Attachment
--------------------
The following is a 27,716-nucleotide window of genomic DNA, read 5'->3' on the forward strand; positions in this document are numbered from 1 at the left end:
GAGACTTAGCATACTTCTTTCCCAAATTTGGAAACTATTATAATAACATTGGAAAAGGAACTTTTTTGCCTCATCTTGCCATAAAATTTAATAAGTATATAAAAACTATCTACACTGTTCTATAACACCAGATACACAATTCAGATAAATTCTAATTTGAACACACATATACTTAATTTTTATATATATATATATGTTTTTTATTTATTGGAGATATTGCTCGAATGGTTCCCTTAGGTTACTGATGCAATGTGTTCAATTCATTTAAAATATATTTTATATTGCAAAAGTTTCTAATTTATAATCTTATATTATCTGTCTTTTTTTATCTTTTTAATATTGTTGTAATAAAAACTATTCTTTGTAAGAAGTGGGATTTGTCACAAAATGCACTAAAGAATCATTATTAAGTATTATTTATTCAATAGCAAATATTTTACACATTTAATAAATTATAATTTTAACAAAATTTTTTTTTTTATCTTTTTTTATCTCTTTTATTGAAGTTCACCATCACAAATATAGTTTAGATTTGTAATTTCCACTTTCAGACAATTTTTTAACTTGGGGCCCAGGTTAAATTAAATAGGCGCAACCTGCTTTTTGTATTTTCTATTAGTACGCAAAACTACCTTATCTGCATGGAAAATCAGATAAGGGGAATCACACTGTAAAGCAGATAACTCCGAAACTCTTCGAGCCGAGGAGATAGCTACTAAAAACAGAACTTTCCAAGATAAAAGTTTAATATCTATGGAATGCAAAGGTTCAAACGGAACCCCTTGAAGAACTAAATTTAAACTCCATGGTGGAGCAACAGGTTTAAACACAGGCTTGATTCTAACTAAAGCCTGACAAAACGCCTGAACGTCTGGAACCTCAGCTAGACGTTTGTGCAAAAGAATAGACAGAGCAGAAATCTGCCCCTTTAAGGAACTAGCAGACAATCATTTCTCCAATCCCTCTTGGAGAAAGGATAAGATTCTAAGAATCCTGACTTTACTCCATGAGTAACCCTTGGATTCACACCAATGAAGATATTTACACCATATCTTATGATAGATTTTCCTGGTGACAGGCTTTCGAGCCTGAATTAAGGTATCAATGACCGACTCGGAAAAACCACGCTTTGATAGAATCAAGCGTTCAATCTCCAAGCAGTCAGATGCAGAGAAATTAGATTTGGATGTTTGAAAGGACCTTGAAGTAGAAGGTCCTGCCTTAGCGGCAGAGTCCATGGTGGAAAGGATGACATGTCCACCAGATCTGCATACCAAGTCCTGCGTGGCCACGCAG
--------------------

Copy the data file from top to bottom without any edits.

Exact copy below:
The following is a 27,716-nucleotide window of genomic DNA, read 5'->3' on the forward strand; positions in this document are numbered from 1 at the left end:
GAGACTTAGCATACTTCTTTCCCAAATTTGGAAACTATTATAATAACATTGGAAAAGGAACTTTTTTGCCTCATCTTGCCATAAAATTTAATAAGTATATAAAAACTATCTACACTGTTCTATAACACCAGATACACAATTCAGATAAATTCTAATTTGAACACACATATACTTAATTTTTATATATATATATATGTTTTTTATTTATTGGAGATATTGCTCGAATGGTTCCCTTAGGTTACTGATGCAATGTGTTCAATTCATTTAAAATATATTTTATATTGCAAAAGTTTCTAATTTATAATCTTATATTATCTGTCTTTTTTTATCTTTTTAATATTGTTGTAATAAAAACTATTCTTTGTAAGAAGTGGGATTTGTCACAAAATGCACTAAAGAATCATTATTAAGTATTATTTATTCAATAGCAAATATTTTACACATTTAATAAATTATAATTTTAACAAAATTTTTTTTTTTATCTTTTTTTATCTCTTTTATTGAAGTTCACCATCACAAATATAGTTTAGATTTGTAATTTCCACTTTCAGACAATTTTTTAACTTGGGGCCCAGGTTAAATTAAATAGGCGCAACCTGCTTTTTGTATTTTCTATTAGTACGCAAAACTACCTTATCTGCATGGAAAATCAGATAAGGGGAATCACACTGTAAAGCAGATAACTCCGAAACTCTTCGAGCCGAGGAGATAGCTACTAAAAACAGAACTTTCCAAGATAAAAGTTTAATATCTATGGAATGCAAAGGTTCAAACGGAACCCCTTGAAGAACTAAATTTAAACTCCATGGTGGAGCAACAGGTTTAAACACAGGCTTGATTCTAACTAAAGCCTGACAAAACGCCTGAACGTCTGGAACCTCAGCTAGACGTTTGTGCAAAAGAATAGACAGAGCAGAAATCTGCCCCTTTAAGGAACTAGCAGACAATCATTTCTCCAATCCCTCTTGGAGAAAGGATAAGATTCTAAGAATCCTGACTTTACTCCATGAGTAACCCTTGGATTCACACCAATGAAGATATTTACACCATATCTTATGATAGATTTTCCTGGTGACAGGCTTTCGAGCCTGAATTAAGGTATCAATGACCGACTCGGAAAAACCACGCTTTGATAGAATCAAGCGTTCAATCTCCAAGCAGTCAGATGCAGAGAAATTAGATTTGGATGTTTGAAAGGACCTTGAAGTAGAAGGTCCTGCCTTAGCGGCAGAGTCCATGGTGGAAAGGATGACATGTCCACCAGATCTGCATACCAAGTCCTGCGTGGCCACGCAG